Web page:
Researchers developed a new multifocus technique that uses a z-splitter prism (right) to split detected light in a standard microscope. [Image: Sheng Xiao, Boston University]
Optical microscopy is an essential tool for producing sharp, in-focus 2D biological images, but it can be tricky to achieve that same sharpness over extended depth ranges with a standard camera-based microscope. Now, researchers at Boston University, USA, have demonstrated a high-speed, large field-of-view (FOV) multifocus microscopy technique based on a z-splitter prism that can be readily applied to a range of biomedical and biological imaging applications (Optica, doi: 10.1364/OPTICA.404678).
The researchers say their method is versatile, flexible and fast, with a basic design that can be assembled using off-the-shelf components and easily added to most camera-based microscopes.
The most common optical-microscopy technique is to use a digital camera to record images at a single focal plane. It’s a simple, affordable, low-noise solution that—thanks to modern sCMOS sensors—offers lightning-fast speeds and high pixel counts. Standard camera-based optical microscopes, however, only provide a sharp image over a very thin 2D plane. Acquiring images at different focal depths usually requires axial scans, which sacrifice either imaging speed or system complexity.
The Boston team wanted to find a simple and fast way to obtain 3D information with standard microscopy. At the crux of the researchers’ multifocus technique, says coauthor Sheng Xiao, is a low-cost, light-efficient z-splitter prism. As implied in its name, a z-splitter prism splits the microscope detected path into multiple paths that are directed onto a single camera with increasing delays. Each path corresponds to a different focal plane and can be simultaneously imaged in one frame.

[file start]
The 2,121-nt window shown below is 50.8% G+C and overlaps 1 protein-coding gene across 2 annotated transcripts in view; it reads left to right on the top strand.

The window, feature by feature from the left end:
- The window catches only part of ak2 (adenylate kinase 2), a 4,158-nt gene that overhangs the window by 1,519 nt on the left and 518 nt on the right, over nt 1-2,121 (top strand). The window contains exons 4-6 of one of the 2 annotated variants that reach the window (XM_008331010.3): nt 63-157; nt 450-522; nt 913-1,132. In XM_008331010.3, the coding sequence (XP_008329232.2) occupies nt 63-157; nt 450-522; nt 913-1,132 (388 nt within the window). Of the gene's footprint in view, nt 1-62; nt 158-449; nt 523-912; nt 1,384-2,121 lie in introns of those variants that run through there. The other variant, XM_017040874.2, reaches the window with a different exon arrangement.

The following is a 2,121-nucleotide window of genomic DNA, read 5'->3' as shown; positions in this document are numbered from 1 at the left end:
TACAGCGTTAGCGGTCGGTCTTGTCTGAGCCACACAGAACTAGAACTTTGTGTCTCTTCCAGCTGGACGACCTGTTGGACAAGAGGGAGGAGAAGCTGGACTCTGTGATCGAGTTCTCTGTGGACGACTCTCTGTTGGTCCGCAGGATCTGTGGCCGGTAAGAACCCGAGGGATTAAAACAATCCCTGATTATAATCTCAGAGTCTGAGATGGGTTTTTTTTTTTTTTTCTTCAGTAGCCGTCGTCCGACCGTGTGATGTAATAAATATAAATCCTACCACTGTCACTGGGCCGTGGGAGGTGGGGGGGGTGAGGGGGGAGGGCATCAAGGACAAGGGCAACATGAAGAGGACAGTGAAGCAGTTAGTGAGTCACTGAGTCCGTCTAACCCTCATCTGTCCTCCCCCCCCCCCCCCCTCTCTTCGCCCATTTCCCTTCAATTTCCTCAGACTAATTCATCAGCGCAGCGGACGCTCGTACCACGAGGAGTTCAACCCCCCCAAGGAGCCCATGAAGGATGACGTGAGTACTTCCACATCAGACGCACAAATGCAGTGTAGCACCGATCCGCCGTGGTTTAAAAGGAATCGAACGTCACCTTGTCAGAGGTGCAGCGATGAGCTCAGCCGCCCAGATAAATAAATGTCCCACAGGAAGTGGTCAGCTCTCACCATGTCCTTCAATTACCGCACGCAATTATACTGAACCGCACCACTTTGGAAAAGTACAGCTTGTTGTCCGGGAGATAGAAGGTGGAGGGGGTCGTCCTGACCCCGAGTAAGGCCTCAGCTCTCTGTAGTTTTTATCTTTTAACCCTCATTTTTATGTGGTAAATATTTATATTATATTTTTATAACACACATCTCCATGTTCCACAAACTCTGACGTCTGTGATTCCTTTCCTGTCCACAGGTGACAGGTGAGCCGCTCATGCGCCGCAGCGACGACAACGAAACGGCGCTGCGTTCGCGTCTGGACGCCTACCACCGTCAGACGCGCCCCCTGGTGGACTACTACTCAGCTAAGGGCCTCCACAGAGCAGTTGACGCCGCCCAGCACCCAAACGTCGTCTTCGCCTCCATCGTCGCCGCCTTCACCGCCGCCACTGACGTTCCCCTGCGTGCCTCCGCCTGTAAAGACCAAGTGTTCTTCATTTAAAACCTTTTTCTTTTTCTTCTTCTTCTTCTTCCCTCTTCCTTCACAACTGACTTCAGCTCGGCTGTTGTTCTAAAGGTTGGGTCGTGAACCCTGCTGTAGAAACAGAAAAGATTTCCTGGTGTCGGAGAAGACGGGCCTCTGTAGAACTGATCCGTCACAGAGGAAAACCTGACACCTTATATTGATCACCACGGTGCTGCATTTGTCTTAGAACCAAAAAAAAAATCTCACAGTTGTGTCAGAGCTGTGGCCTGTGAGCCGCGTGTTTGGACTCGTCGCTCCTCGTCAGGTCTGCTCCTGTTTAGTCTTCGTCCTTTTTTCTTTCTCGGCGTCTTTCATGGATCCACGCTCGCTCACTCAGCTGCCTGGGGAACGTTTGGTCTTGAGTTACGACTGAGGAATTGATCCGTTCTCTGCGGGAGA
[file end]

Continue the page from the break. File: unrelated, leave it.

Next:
Compared with traditional multifocus techniques that use beam-splitting optics, says Xiao, the team’s z-splitter-based design is simpler, more achromatic and more versatile, so it can be easily applied to a variety of imaging modalities and can be assembled entirely from off-the-shelf parts. “Our system is also able to provide much larger FOV,” says Xiao, “allowing for imaging hundreds of neurons across volumes for brain function studies, or imaging freely moving organisms in their natural state for animal behavioral studies.”
Another aspect of the volumetric imaging strategy is a clever deconvolution algorithm, which tackles the common problem of low image contrast caused by out-of-focus backgrounds when imaging thick fluorescent samples. Traditional algorithms, according to Xiao, only account for out-of-focus background contributions in the volume being imaged, failing to remove the far-out-of-focus background outside of that volume.
The researchers’ extended-volume 3D (EV-3D) deconvolution strategy, on the other hand, explicitly extrapolates fluorescent signals beyond the imaging volume, allowing the team to more accurately estimate and remove such far-out-of-focus background, and to ultimately improve the image contrast and signal-to-noise ratio. “This is particularly beneficial in imaging applications involving thick samples,” Xiao says, “where the fluorescence labeling is dense, as is often encountered, for example, when imaging brain tissue.”
In experiments, the team applied its versatile method to fluorescent, phase-contrast and dark-field imaging, capturing large-FOV brain images and monitoring freely moving organisms in 3D and at video rate. The researchers swapped in three different z-splitter configurations to a standard widefield microscope to prioritize either speed or imaging volume, depending on the application.
Down the road, Xiao expects that the team’s z-splitter method could be used for brain imaging to help scientists understand brain function and cure neurological diseases, as well as for small-animal behavioral studies.
Currently, Xiao and his colleagues, including lead researcher Jerome Mertz, are working to expand the system to even more imaging modalities and contrast mechanisms. The goal, Xiao says, is to “image an even wider range of samples, making our technique a more general platform for high-speed 3D imaging for biological and biomedical researches.”